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The Kansan - Newton, KS
  • Gazette legacy to continue

  • Legacy of journalism
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  • Since 1870, the year Augusta was incorporated, there has been a community newspaper. The first, The Crescent soon became the Republican and was sold out in 3 or 4 years' time.
    The Augusta Daily Gazette had its beginning as The Southern Kansas Gazette, which was first issued on July 4, 1874, by C. H. & J. A. Kurtz. Under this management business was conducted until the fall of 1879, when it passed into the hands of C. H. Kurtz alone. It held strong Republican views and was issued on Thursdays.
    One interesting historic fact is that the press and much of the type were the property of abolitionist John Brown, of Osawatomie and world-wide fame. In the attack on Brown the printing office was raided, the type mangled, and the press thrown into the brush and broken. From Osawatomie the entire outfit traveled to Paola, Florence, and finally to Augusta.
    Records show that C.H. Kurtz published and edited the paper at least until 1890, when a fire in the City building destroyed all the city records. The Gazette office suffered a fire in the 1930s, losing many valuable records, as well. To complicate matters, there is nothing on file with the State Historical Society concerning the newspaper between 1887-1892.
    What became of Mr. Kurtz? No one knows.
    The next editor of the Gazette mentioned in print was Timothy Sexton. Sexton was a successful businessman who in 1898 was authorized to construct and maintain a telephone system, line and exchange in Augusta.
    In 1928, Bertha "Bert" Shore and her brother Chester "Chet" Shore purchased the Augusta Daily Gazette. Bert worked at the Gazette until her death in 1963, at the age of 66. During the dark days of World War II and the shortage of workers, she put out the paper almost by herself. She was the first woman inducted into the Kansas PrBert was the voice of Augusta and was well known across the country for her unique editorial style.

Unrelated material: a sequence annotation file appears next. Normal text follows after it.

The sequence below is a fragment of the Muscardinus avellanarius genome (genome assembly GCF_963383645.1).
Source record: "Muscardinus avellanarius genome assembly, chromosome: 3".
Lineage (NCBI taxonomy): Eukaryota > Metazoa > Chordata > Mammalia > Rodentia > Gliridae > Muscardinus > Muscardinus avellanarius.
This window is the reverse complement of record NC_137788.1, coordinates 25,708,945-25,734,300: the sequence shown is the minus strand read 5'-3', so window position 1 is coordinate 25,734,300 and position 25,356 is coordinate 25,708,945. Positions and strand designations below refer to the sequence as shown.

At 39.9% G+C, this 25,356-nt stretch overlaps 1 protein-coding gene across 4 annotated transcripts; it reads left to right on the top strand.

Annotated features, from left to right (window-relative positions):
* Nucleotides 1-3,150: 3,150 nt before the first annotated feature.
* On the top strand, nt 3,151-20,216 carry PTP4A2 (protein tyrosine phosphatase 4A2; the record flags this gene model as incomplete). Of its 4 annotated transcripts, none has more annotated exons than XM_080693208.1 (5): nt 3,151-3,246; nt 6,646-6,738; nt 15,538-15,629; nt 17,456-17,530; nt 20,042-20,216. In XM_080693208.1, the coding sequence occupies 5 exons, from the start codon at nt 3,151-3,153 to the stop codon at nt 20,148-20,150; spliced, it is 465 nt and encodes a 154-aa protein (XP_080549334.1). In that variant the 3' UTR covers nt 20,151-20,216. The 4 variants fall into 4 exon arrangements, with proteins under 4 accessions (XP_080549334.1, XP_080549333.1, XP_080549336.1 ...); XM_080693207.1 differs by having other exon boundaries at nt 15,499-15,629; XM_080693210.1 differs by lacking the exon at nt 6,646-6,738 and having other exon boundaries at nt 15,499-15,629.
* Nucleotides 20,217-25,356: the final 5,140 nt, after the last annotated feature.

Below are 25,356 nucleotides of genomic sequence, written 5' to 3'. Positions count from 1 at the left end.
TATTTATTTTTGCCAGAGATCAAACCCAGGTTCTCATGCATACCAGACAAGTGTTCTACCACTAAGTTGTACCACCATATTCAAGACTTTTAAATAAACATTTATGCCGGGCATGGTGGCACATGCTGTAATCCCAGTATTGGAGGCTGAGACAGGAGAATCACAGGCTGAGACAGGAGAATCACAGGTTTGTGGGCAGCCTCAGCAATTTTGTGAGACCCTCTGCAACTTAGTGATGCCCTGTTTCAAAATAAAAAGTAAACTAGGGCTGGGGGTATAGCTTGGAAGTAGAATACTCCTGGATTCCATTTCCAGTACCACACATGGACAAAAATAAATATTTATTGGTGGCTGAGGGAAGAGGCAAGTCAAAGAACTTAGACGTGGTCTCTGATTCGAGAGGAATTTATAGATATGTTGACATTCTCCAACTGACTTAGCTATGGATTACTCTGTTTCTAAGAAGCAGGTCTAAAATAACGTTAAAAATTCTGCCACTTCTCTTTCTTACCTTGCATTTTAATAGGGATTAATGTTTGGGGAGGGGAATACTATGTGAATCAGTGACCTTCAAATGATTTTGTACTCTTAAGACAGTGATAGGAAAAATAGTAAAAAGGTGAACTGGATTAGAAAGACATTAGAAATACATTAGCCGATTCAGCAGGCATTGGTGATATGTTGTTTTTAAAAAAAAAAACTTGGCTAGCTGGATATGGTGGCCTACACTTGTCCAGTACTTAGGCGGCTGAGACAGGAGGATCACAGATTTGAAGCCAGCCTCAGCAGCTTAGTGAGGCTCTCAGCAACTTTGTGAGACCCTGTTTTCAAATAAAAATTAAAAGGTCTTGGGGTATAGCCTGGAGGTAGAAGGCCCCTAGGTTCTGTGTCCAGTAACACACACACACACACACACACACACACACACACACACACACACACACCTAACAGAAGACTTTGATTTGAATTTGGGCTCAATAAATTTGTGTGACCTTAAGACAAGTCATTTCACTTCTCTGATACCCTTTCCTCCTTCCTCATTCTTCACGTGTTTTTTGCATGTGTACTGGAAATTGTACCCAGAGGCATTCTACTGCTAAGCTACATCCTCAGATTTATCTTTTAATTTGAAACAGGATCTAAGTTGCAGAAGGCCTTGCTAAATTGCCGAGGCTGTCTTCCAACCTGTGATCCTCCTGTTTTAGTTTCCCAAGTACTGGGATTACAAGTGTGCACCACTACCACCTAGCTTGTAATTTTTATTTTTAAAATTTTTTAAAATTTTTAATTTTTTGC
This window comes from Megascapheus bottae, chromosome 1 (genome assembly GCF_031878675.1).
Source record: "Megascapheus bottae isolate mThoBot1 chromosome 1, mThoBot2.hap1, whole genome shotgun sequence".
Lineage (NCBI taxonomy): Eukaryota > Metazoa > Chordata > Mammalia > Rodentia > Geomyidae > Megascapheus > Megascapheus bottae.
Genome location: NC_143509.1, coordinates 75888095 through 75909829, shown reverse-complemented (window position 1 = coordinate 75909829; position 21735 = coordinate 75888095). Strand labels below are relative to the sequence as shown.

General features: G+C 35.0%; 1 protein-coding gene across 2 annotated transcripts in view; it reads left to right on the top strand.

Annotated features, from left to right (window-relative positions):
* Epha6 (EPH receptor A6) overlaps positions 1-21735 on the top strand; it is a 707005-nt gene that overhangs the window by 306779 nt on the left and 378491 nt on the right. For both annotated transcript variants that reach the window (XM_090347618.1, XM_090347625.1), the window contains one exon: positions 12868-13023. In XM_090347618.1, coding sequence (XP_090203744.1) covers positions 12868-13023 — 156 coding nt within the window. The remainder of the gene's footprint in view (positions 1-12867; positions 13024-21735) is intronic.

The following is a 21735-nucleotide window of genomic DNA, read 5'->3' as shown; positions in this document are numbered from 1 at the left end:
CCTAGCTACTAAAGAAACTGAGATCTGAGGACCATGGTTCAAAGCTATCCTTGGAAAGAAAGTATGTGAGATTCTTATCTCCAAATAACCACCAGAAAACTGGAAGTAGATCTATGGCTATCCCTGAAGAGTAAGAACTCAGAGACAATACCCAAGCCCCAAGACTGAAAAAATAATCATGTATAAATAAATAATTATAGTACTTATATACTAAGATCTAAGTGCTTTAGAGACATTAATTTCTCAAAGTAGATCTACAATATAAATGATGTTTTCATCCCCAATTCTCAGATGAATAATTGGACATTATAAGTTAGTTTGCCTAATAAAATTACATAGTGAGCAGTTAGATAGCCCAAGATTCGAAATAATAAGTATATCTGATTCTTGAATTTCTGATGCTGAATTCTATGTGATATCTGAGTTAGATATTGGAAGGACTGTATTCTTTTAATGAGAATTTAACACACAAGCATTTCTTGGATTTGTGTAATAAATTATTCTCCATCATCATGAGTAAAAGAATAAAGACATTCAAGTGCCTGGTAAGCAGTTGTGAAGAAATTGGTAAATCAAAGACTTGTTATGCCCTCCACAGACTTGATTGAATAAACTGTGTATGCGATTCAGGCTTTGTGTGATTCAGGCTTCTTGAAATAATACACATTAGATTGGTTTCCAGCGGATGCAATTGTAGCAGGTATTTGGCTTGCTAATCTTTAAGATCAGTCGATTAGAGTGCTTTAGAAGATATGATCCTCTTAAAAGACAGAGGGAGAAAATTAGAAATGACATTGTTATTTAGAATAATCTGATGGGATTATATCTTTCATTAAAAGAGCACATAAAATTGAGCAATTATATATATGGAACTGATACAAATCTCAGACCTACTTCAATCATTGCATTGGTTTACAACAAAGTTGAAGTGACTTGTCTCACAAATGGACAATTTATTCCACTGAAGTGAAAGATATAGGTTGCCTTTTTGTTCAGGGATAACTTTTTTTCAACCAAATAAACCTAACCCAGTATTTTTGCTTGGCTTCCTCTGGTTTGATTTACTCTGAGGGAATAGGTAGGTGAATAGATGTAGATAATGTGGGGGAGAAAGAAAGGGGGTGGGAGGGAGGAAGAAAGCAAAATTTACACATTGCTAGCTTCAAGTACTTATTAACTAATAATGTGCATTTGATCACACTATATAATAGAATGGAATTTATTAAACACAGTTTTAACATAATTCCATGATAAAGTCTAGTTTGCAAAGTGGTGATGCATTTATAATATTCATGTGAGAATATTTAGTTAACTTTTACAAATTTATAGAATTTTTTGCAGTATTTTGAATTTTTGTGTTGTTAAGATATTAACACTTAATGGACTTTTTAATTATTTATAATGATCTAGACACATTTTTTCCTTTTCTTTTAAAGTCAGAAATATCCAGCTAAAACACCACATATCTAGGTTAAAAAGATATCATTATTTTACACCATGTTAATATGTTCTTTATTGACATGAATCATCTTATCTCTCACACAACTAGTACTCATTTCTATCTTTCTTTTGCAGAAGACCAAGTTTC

The Gazette Publishing Company was formed on Sept. 30, 1946 by H.G. Hutcheson, Bert Shore, Elsie Harrison, Paul Cyphers, and Mike Cyphers on the purchase of the newspaper from Chester Shore and Bertha Shore.
    On May 27, 1958, Hutcheson sold his one-fifth interest to D.J. "Jack" Zerbe and Zerbe would assume the duties of managing editor.
    The Gazette Publishing Company had a change in ownership in June 1963. A transaction was completed conveying the interest of Elsie Harrington, Paul Cyphers, Mike Cyphers, and the estate of the late Bertha Shore to a new corporation, with D.J. "Jack" Zerbe as president, with his wife Florence and sons, Carter and Terry, also as corporators.
    Carter Zerbe worked in the publishing business for 46 years, succeeding his father as full-time publisher of the Augusta paper in 1979, and also serving as regional manager for Liberty Group Publishing after that company acquired the newspaper in the mid-1990s.
    Page 2 of 2 - Zerbe guided The Gazette for almost 50 years - in good times and bad. When the flood of 1998 devastated the Gazette office, Zerbe and his dedicated staff persevered and kept the presses rolling. With some rescued office equipment and assistance from the El Dorado Times printing press, the Gazette never missed an issue. The community was able to stay informed and up to date on the flood situation.
    The Gazette team worked at a temporary location until Good Friday, 1999 when they were able to occupy the Gazette office once again.
    Many times Zerbe shared pride in his staff's dedication shown during that difficult time.
    Zerbe retired in 2004 and GateHouse Media purchased Liberty Group in 2005. Almost daily, Zerbe would continue to stop by the Gazette office until his death in March of 2012. He never tired of catching up on the latest news.
    Kent Bush has been publisher since 2007 and is leading the Gazette and Times into a new era.
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    Newspapers flourished in Butler County in the 1880's and early part of the 1900s. El Dorado had the El Dorado Press, The Butler County Democrat, and The Walnut Valley Times, which would later become the El Dorado Times, began in 1870.
    Other newspapers in the area were the Leon Indicator, the Leon News, the Douglass Tribune, The Towanda Herald, The Towanda Times, The Western Butler County Times, the Potwin Herald, the Potwin Ledger, The Brainerd Sun, The Cassoday Mirage, The Benton Bulletin, and The Latham Leader.
    Sources: Butler County's Eighty Years - 1855-1935, by Jessie Perry Stratford, The Augusta Gazette, and Augusta, Kansas 1868-1990 by Burl Allison, Jr. , The Augusta Daily Gazette.ess Association Hall of Fame.
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